In March, Trump issued an executive order that disbanded the working group and dismissed the global SCC estimates as “no longer representative of government policy”. The order paved the way for a “domestication” of the SCC where only damages that directly impact the United States are used to steer policy decisions. Trump’s EPA uses a domestic SCC (aka DSCC) in the range of $1-$6/ton. This accounting change helps explain why climate-related benefits practically disappear from the Trump balance sheet above.
The CPP repeal effort is stoking the debate over which (if any) social cost of carbon should be used to guide policy. As I see it, most opinions can be grouped into four camps:
There are some who argue that the SCC should not be used at all. If you don’t believe that climate change is happening, there are no damages to worry about (let alone measure). Fortunately, the courts have upheld the scientific finding that greenhouse gases endanger public health or welfare, and ruled that agencies are acting arbitrarily if they assume an SCC of zero. These rulings make it difficult to eradicate or ignore the SCC.
Key arguments in favor of using the global SCC (GSCC) estimates often appeal to reciprocity and altruism. To solve the global climate change problem, all countries will need to account for the global damages of their emissions. If every country considers only the direct effect on itself, we will make little progress. And if Americans care about people beyond our borders, our policy actions should reflect that altruism.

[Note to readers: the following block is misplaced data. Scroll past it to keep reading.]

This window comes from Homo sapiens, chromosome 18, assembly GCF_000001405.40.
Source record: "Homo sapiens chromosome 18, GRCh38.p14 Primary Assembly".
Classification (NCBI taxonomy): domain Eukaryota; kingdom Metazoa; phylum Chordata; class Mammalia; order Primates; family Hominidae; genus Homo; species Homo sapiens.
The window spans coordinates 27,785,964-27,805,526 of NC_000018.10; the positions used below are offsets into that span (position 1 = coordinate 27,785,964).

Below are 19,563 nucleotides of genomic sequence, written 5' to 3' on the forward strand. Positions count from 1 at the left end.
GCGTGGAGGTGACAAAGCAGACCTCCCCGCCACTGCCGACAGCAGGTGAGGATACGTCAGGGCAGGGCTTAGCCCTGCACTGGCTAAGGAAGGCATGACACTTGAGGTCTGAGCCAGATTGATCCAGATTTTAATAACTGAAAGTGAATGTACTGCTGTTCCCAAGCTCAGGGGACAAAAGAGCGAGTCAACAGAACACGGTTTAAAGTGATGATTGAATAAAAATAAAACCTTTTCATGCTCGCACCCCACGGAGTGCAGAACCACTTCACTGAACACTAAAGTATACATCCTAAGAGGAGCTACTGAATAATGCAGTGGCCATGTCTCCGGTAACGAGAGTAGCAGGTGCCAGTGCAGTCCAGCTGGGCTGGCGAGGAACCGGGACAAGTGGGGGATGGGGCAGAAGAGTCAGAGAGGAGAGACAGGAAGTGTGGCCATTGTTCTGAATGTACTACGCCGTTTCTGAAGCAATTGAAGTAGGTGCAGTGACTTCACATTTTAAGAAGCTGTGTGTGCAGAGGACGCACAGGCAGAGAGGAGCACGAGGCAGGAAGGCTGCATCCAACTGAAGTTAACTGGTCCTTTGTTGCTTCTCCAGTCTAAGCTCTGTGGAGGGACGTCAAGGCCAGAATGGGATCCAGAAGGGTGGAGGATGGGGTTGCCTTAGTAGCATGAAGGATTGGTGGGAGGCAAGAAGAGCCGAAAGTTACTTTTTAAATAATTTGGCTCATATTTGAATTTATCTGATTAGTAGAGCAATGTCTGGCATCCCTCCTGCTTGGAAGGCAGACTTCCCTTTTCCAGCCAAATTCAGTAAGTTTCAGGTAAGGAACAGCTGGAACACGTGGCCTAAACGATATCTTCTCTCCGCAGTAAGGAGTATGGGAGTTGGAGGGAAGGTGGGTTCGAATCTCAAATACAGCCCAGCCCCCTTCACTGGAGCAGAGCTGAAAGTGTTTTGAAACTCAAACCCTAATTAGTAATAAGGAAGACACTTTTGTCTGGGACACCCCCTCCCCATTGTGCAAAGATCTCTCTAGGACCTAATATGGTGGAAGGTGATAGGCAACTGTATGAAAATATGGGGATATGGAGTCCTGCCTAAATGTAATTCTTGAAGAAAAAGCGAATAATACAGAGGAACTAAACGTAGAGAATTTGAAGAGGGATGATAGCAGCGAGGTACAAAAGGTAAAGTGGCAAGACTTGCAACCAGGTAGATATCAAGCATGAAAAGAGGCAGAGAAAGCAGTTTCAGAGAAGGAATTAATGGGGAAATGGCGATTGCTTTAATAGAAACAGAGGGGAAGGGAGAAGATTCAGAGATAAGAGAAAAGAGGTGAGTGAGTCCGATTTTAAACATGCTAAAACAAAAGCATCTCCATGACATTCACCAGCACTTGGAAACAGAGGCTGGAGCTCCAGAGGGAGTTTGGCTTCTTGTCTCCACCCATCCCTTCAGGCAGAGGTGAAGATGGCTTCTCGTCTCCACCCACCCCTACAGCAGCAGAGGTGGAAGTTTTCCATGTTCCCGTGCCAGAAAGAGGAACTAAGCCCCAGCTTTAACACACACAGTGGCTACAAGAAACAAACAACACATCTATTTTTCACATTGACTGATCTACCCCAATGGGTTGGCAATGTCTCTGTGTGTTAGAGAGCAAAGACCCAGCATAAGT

These arguments resonate with me. I’m sold. But if a majority of Americans do not share this cooperative and moral imperative, where does that leave us? We certainly cannot bank on these global-spirited arguments prevailing under this administration…
Although the Trump administration may have had “America First” motives in mind when the executive order invalidating the global approach to estimating the SCC was issued, on paper the order cites only precedent and standard practice.
Legal scholars have advanced similar arguments. In this review, for example, Ted Gayer and Kip Viscusi survey the history of regulatory impact assessments (a more compelling read than you might think) and argue that the use of global benefits in policy analysis runs boldly counter to standard cost-benefit practice.
It’s true that accounting for global damages in domestic policy decisions departs from historical precedent and standard application of statutory guidance. But climate change presents an unprecedented and non-standard policy challenge. Past precedent makes sense for local and regional environmental problems where the majority of costs and benefits accrue here at home. In contrast, GHGs emitted anywhere mix globally in the atmosphere and have global impacts. The response to global climate change requires international cooperation, foreign relations, and diplomacy.